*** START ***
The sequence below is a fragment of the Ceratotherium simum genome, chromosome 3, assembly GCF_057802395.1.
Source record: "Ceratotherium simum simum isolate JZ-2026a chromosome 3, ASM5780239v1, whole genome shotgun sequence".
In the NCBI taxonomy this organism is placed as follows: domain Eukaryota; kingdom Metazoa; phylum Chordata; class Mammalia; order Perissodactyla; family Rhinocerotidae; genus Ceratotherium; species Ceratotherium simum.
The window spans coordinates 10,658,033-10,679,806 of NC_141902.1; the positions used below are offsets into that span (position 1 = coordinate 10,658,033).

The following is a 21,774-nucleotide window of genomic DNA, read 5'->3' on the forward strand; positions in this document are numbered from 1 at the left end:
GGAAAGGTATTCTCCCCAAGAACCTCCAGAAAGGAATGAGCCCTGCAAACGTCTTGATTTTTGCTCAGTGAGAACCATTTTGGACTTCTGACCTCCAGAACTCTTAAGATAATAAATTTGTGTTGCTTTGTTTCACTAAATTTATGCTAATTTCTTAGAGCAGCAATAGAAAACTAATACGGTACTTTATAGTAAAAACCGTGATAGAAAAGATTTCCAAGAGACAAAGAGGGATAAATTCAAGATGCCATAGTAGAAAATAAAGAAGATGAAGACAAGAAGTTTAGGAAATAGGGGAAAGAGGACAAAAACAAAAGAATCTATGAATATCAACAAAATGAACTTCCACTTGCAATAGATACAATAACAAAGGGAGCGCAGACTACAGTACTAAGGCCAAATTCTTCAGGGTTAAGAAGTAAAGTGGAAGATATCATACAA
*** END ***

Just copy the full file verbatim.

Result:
The sequence below is a fragment of the Ceratotherium simum genome, chromosome 3, assembly GCF_057802395.1.
Source record: "Ceratotherium simum simum isolate JZ-2026a chromosome 3, ASM5780239v1, whole genome shotgun sequence".
In the NCBI taxonomy this organism is placed as follows: domain Eukaryota; kingdom Metazoa; phylum Chordata; class Mammalia; order Perissodactyla; family Rhinocerotidae; genus Ceratotherium; species Ceratotherium simum.
The window spans coordinates 10,658,033-10,679,806 of NC_141902.1; the positions used below are offsets into that span (position 1 = coordinate 10,658,033).

The following is a 21,774-nucleotide window of genomic DNA, read 5'->3' on the forward strand; positions in this document are numbered from 1 at the left end:
GGAAAGGTATTCTCCCCAAGAACCTCCAGAAAGGAATGAGCCCTGCAAACGTCTTGATTTTTGCTCAGTGAGAACCATTTTGGACTTCTGACCTCCAGAACTCTTAAGATAATAAATTTGTGTTGCTTTGTTTCACTAAATTTATGCTAATTTCTTAGAGCAGCAATAGAAAACTAATACGGTACTTTATAGTAAAAACCGTGATAGAAAAGATTTCCAAGAGACAAAGAGGGATAAATTCAAGATGCCATAGTAGAAAATAAAGAAGATGAAGACAAGAAGTTTAGGAAATAGGGGAAAGAGGACAAAAACAAAAGAATCTATGAATATCAACAAAATGAACTTCCACTTGCAATAGATACAATAACAAAGGGAGCGCAGACTACAGTACTAAGGCCAAATTCTTCAGGGTTAAGAAGTAAAGTGGAAGATATCATACAA